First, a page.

12  8   Right (2)
12  11  Up    (3)
13  11  Left  (0)
13  15  Up    (3)
13  17  Down  (1)
13  18  Left  (0)
15  8   Down  (1)
15  10  Right (2)
15  12  Down  (1)
15  17  Left  (0)
16  4   Down  (1)
16  6   Left  (0)
16  10  Down  (1)
16  12  Left  (0)
18  1   Down  (1)
18  4   Left  (0)

If we want to be checking for stuff, we need to get the precious values out of R6 and R7. We won't be performing memory ops, so we can use R0-R3 and R5 freely. Let's use R6 for running comparisons and stash R7 in a safe place.

To help in this process, we implement a simple assembler which reads a program string formatted as in the dump above (with the short 2-character mnemonics) and generates the byte stream to pass as input to the challenge. See the end of the writeup to download these tools.

Our approach to writing this program is to check one interesting column at a time. If we find that R6 was 4, we only need to check the rows of interest for column 4.

We devote the two first columns of the death box to preamble code, to set up useful registers etc. The right-hand and top edge of the death box are sleds of direction instructions, all leading to the exit point. This allows us to return from our program by heading for a wall.

We implement each of the column checks as a vertical tower of instructions. If a column is not matched, execution moves on to the next tower.

The tower to check column 1

This program checks if P6=1, i.e. we're editing column 1 of the maze. If this is the case, execution climbs the tower, checking the row index. If we're controlling an interesting row (2, 9 or 18), we set R4 apropriately before return. at the top of the tower, if there has been no row match, execution hits the ceiling and exits the box.

By setting up an array of such towers next to each other, we can match all the interesting columns. These towers do fit within the width of the death box!

Bases for all the towers

This strategy worked suprisingly well. We packed the output section (generating the proper R4 on any match) so that some of the towers shared space between them. This allowed the tricker towers (columns 12, 13, 15, 16 each have 4 rows to match!) to use more space. We ended up folding those towers over the top, because they became too tall!

Testing and running

Obviously, we're not skilled enough to write spaghetti like this and have it execute perfectly on the first try. We need some way to test and iterate, building the program as we go.

Luckily, GDB can be extended with python scripts! That means our dumping code can be integrated into the debugger to show the state of the VM as it executes! EXCELLENT.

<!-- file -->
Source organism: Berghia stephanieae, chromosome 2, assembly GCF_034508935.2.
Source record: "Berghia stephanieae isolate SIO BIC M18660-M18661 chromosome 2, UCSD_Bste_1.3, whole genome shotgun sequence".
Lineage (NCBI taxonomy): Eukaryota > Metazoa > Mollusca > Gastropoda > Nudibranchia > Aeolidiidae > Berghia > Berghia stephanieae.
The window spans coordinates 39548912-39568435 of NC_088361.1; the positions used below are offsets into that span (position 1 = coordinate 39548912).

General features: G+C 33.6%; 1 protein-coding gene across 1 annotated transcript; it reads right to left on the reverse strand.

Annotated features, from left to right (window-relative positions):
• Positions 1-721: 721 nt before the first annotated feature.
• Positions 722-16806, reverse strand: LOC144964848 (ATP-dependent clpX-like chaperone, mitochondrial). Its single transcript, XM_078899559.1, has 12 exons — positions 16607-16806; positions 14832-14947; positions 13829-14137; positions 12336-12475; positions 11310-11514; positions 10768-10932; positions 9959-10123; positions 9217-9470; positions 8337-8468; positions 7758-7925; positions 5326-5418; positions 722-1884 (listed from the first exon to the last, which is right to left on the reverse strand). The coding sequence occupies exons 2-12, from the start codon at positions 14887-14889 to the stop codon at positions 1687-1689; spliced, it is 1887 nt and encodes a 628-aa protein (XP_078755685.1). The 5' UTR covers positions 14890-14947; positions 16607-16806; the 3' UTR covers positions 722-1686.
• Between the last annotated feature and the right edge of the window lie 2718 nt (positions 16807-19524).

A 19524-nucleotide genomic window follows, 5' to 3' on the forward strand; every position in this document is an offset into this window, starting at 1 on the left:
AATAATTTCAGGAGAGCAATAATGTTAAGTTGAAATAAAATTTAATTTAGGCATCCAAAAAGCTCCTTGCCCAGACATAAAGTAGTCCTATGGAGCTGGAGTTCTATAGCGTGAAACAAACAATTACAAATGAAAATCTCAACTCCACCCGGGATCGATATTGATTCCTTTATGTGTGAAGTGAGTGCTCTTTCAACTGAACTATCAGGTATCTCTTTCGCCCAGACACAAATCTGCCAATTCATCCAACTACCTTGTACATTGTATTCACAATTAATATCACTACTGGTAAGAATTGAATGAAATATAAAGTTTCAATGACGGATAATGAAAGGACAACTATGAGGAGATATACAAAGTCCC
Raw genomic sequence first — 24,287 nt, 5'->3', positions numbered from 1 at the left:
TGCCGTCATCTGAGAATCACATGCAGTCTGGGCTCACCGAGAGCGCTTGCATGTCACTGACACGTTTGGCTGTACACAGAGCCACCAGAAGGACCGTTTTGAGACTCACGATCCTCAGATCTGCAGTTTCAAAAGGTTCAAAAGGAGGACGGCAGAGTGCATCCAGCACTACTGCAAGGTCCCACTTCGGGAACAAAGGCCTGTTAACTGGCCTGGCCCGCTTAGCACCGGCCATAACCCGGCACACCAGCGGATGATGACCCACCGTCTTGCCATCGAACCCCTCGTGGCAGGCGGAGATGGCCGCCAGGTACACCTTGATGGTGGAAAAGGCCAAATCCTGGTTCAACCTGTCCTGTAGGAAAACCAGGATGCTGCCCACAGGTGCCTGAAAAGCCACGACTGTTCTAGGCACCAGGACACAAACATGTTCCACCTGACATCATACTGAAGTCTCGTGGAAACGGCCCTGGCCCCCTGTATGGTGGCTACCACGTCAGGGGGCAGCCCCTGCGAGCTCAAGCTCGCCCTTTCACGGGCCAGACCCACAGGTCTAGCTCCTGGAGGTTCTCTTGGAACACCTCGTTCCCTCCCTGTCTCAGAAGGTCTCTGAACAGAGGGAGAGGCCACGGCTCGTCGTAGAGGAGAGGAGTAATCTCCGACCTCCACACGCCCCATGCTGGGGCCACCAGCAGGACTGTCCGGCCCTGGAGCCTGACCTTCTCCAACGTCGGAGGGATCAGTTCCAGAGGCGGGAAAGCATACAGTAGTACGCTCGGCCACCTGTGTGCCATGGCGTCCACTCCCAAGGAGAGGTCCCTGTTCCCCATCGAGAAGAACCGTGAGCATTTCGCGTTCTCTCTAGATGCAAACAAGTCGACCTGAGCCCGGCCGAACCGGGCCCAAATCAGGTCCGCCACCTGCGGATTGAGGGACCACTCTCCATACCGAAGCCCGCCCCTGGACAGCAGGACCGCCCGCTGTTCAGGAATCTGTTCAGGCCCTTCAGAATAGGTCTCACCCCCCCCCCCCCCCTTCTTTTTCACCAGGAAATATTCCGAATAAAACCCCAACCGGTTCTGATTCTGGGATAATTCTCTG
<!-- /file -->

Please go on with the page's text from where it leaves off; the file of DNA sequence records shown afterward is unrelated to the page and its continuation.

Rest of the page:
By setting a breakpoint at the very beginning of the VM's innermost function (the one that executes a single instruction), we have access to the VM's object (pointer in $rdi) and the PC of the VM (calculated into $rax).

It is surprisingly uncomplicated to implement custom GDB commands in python:

# This is .gdbinit

source dicevm.py
set pagination off


# A command to dump and render the state of the simulation prettily
class VMRender (gdb.Command):
  Render the VM's playground

  def __init__(self):
    super(VMRender, self).__init__("dicevm", gdb.COMMAND_USER)

  def invoke(self, arg, from_tty):
    # Find the VM's data by snooping on the host's registers
    ptr = gdb.parse_and_eval("$rdi")

    # Get a python bytes() object with the live data
    dump = gdb.inferiors()[0].read_memory(ptr, 0x10114)
    dump = dump.tobytes()

    # Implemented in dicevm.py
    # Print a cool colored rendering of the VM's state

# Register the command with GDB

# This breakpoint powers our execution. Don't remove it
# pointer to vm struct is in $rdi
# VM's PC is in $rax
VMEXECBP = gdb.Breakpoint("*(0x0000555555554000 + 0x143E)")

# We can control when, in the VM's execution, to break like this:
# End of input validation (column 0x27, row 0x0E)
VMEXECBP.condition = "$rax == 0x270E"

This lets us set a GDB breakpoint with a condition on the VM PC, so that we can execute in the background until a certain point of interest and then print the VM state. Sweet! We can also remove the condition, letting us "step" through each instruction the VM executes, showing us a step-by-step visualization of the program.

The finished code, annotated

Here's our program in action, right before it enters the maze. As you can see, it has written direction instructions inside the maze to lead the proper way through.

Flag found! dice{2d_vms_ar3_tw1c3_the_d_of_1d_vms}

This was an excellent RE challenge. Huge thanks to aplet123 and the rest of the DiceCTF organizers for such a cool, interesting and rewarding task!

We created quite a bit of custom tooling for this challenge, which you can download here if you're interested.